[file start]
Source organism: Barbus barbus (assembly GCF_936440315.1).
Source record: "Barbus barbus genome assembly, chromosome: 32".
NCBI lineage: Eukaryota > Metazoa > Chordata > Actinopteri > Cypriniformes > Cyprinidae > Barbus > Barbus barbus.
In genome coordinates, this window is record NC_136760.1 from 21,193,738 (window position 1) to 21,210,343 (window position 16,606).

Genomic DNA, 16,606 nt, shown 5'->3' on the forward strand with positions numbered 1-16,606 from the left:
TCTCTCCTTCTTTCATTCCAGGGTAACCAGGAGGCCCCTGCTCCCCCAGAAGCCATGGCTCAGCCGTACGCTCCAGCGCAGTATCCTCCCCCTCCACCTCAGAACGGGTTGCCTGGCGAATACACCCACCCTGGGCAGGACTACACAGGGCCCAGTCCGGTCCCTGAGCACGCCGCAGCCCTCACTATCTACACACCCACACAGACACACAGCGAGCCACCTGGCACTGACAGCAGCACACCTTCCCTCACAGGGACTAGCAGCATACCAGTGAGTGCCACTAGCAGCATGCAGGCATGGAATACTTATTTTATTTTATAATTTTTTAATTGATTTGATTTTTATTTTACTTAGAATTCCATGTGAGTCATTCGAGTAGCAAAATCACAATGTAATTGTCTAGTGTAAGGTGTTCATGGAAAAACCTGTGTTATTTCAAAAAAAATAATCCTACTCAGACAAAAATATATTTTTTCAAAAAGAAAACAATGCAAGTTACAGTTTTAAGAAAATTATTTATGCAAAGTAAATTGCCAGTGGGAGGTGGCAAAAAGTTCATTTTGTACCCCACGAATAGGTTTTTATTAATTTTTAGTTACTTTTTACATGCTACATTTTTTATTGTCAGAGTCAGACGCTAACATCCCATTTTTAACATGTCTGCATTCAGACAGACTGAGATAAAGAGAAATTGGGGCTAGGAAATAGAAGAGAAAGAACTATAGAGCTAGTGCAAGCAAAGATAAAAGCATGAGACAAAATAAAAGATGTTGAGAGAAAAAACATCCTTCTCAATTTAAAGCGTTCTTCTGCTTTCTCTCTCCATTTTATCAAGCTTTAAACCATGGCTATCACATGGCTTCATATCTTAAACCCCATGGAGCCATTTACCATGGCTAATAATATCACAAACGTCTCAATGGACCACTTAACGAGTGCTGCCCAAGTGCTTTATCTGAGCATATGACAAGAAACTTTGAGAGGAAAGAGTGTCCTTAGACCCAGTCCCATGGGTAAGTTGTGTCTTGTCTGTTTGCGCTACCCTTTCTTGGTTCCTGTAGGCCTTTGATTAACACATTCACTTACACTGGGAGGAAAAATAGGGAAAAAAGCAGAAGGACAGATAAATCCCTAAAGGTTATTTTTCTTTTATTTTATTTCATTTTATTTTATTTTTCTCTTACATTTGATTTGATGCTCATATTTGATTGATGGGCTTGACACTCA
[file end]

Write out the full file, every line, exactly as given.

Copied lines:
Source organism: Barbus barbus (assembly GCF_936440315.1).
Source record: "Barbus barbus genome assembly, chromosome: 32".
NCBI lineage: Eukaryota > Metazoa > Chordata > Actinopteri > Cypriniformes > Cyprinidae > Barbus > Barbus barbus.
In genome coordinates, this window is record NC_136760.1 from 21,193,738 (window position 1) to 21,210,343 (window position 16,606).

Genomic DNA, 16,606 nt, shown 5'->3' on the forward strand with positions numbered 1-16,606 from the left:
TCTCTCCTTCTTTCATTCCAGGGTAACCAGGAGGCCCCTGCTCCCCCAGAAGCCATGGCTCAGCCGTACGCTCCAGCGCAGTATCCTCCCCCTCCACCTCAGAACGGGTTGCCTGGCGAATACACCCACCCTGGGCAGGACTACACAGGGCCCAGTCCGGTCCCTGAGCACGCCGCAGCCCTCACTATCTACACACCCACACAGACACACAGCGAGCCACCTGGCACTGACAGCAGCACACCTTCCCTCACAGGGACTAGCAGCATACCAGTGAGTGCCACTAGCAGCATGCAGGCATGGAATACTTATTTTATTTTATAATTTTTTAATTGATTTGATTTTTATTTTACTTAGAATTCCATGTGAGTCATTCGAGTAGCAAAATCACAATGTAATTGTCTAGTGTAAGGTGTTCATGGAAAAACCTGTGTTATTTCAAAAAAAATAATCCTACTCAGACAAAAATATATTTTTTCAAAAAGAAAACAATGCAAGTTACAGTTTTAAGAAAATTATTTATGCAAAGTAAATTGCCAGTGGGAGGTGGCAAAAAGTTCATTTTGTACCCCACGAATAGGTTTTTATTAATTTTTAGTTACTTTTTACATGCTACATTTTTTATTGTCAGAGTCAGACGCTAACATCCCATTTTTAACATGTCTGCATTCAGACAGACTGAGATAAAGAGAAATTGGGGCTAGGAAATAGAAGAGAAAGAACTATAGAGCTAGTGCAAGCAAAGATAAAAGCATGAGACAAAATAAAAGATGTTGAGAGAAAAAACATCCTTCTCAATTTAAAGCGTTCTTCTGCTTTCTCTCTCCATTTTATCAAGCTTTAAACCATGGCTATCACATGGCTTCATATCTTAAACCCCATGGAGCCATTTACCATGGCTAATAATATCACAAACGTCTCAATGGACCACTTAACGAGTGCTGCCCAAGTGCTTTATCTGAGCATATGACAAGAAACTTTGAGAGGAAAGAGTGTCCTTAGACCCAGTCCCATGGGTAAGTTGTGTCTTGTCTGTTTGCGCTACCCTTTCTTGGTTCCTGTAGGCCTTTGATTAACACATTCACTTACACTGGGAGGAAAAATAGGGAAAAAAGCAGAAGGACAGATAAATCCCTAAAGGTTATTTTTCTTTTATTTTATTTCATTTTATTTTATTTTTCTCTTACATTTGATTTGATGCTCATATTTGATTGATGGGCTTGACACTCA